“It has not been the boys who have been to blame on Halloween so much as their parents,” the paper wrote. “Boys can hardly be expected to have trained judgment in their acts … Without previous training in self-restraint, they may be expected to overstep the bounds, and their parents, not they, should be the ones to answer in the courts.”
The vandalism ebbed and flowed through two world wars.
In 1920, Halloween was declared “sane” in the News Tribune without one disturbance reported to police.
But by 1935, schools in Duluth printed a “Halloween Pledge” coupon in the newspaper, asking children to sign it and turn it in with the promise to “refrain from taking part in” pranks and vandalism and to “use my influence with my friends and associates to prevent such acts.”
In 1946, the Police Department revealed that it had completed a six-year study of “Halloween hotbeds” by tracking every police call made each Halloween night. The study was begun in 1939, when there were an “astronomical” number of vandalism complaints.
The residential areas on both sides of downtown, the “east end” and “west end,” had the majority of the calls. In the report on the study, the trouble was pinned on a “lack of discipline by parents.”
By 1954, the News Tribune asked a group of older men about Halloween days of yore in a story titled “Halloween no fun now.”
“The modern celebration of Halloween is nothing like it was in the old days,” the article stated.
Police Chief Oscar Brewer admitted that he played pranks as a child in Wisconsin, including dismantling a hay wagon and reassembling it on a roof.
Capt. Ed Bird said he once greased streetcar tracks, “usually on a hill.”
Chief Brewer called those pranks harmless, since no one got hurt. “Inconvenience was about the only serious consequence,” he said.
Brewer said that the Halloween pranking of the 1950s was of a “more malicious type” because property was being destroyed.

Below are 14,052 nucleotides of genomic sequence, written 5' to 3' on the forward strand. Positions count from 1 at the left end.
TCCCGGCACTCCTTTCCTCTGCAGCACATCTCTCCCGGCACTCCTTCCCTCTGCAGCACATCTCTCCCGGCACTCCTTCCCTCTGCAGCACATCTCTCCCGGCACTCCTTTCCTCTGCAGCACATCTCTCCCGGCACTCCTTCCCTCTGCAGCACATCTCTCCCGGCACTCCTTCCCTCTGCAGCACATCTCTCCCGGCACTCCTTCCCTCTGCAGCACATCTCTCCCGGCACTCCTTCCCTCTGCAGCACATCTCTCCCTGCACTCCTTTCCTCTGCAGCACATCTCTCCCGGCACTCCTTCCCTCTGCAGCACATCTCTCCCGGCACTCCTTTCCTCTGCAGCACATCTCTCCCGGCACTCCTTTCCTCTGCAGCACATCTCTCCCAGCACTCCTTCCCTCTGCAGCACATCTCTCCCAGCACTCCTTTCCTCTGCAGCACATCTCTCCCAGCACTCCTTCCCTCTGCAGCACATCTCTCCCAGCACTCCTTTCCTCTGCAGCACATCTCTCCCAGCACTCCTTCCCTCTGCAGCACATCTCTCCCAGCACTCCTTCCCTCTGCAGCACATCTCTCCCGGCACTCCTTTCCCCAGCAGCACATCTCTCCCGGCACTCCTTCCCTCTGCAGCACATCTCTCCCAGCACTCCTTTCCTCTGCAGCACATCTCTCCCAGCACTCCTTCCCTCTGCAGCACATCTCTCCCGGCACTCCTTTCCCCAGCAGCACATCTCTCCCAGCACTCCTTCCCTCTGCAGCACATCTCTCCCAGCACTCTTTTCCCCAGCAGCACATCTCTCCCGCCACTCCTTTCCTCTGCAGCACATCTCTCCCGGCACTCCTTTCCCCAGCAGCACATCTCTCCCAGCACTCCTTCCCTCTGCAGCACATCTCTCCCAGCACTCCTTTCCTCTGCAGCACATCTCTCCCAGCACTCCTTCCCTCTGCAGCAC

There was more talk of the “juvenile delinquency” problem and harsher penalties in the courts. That, coupled with more adults out celebrating Halloween and the growing tradition of trick-or-treating, eventually led to calmer nights.
In 1961, the newspaper reported “more numerous” calls about vandalism than in several years and included everything from egg-throwing to paint-pouring. In 1965, the News Tribune reported, most vandalism “fell into the nuisance classification with four or five fire hydrants opened, rotten eggs thrown at houses and spraying of automobiles with black paint.”
By 1974, the Halloween warnings dealt only with safety in trick-or-treating, something that Ramsay says remains.
“We worry about kids in dark costumes,” he said.
In 1998, a Little League storage shed destroyed by arson was found Nov. 1 in the East Hillside neighborhood. Many cities, notably Detroit, still deal with fire on Halloween.
Duluth was an exception, Assistant Fire Chief Bryan Bushey said at the time.
“We haven’t had a history of that here in Duluth,” Bushey said. “You always expect something on Halloween, but we don’t have an unusual history of fires.”
Halloween in America today is all about candy and costumes, according to a study of 2014 trends done for the National Retail Federation, the largest retail trade association in the world.
The average person spends about $80 on Halloween, with total spending in the U.S. at $7.4 billion. Nearly $3 billion is expected to be spent on costumes, $2.2 billion on candy and $2 billion on decorations.
Jim Heffernan, a former writer and editor for the News Tribune and memoirist on life in Duluth, said not much has changed from his days of trick-or-treating after World War II.
“When they were young, I took my own two kids trick-or-treating in the 1970s, pretty much following the patterns I experienced in the 1940s and ’50s,” Heffernan said. “In my day there were more makeshift costumes - thrown together sheet ghosts, cowboys, pirates - than today, with store-bought outfits being so popular.”
Indeed, the level of mischief these days is minimal, Ramsay said. Halloweens that fall on the weekends see a bit of an uptick in minor nuisances and “people partying too much,” he said.
It’s nothing like those roving packs of boys in the early part of the last century.
“It’s always been quiet,” Ramsay said of his 19 years on the force.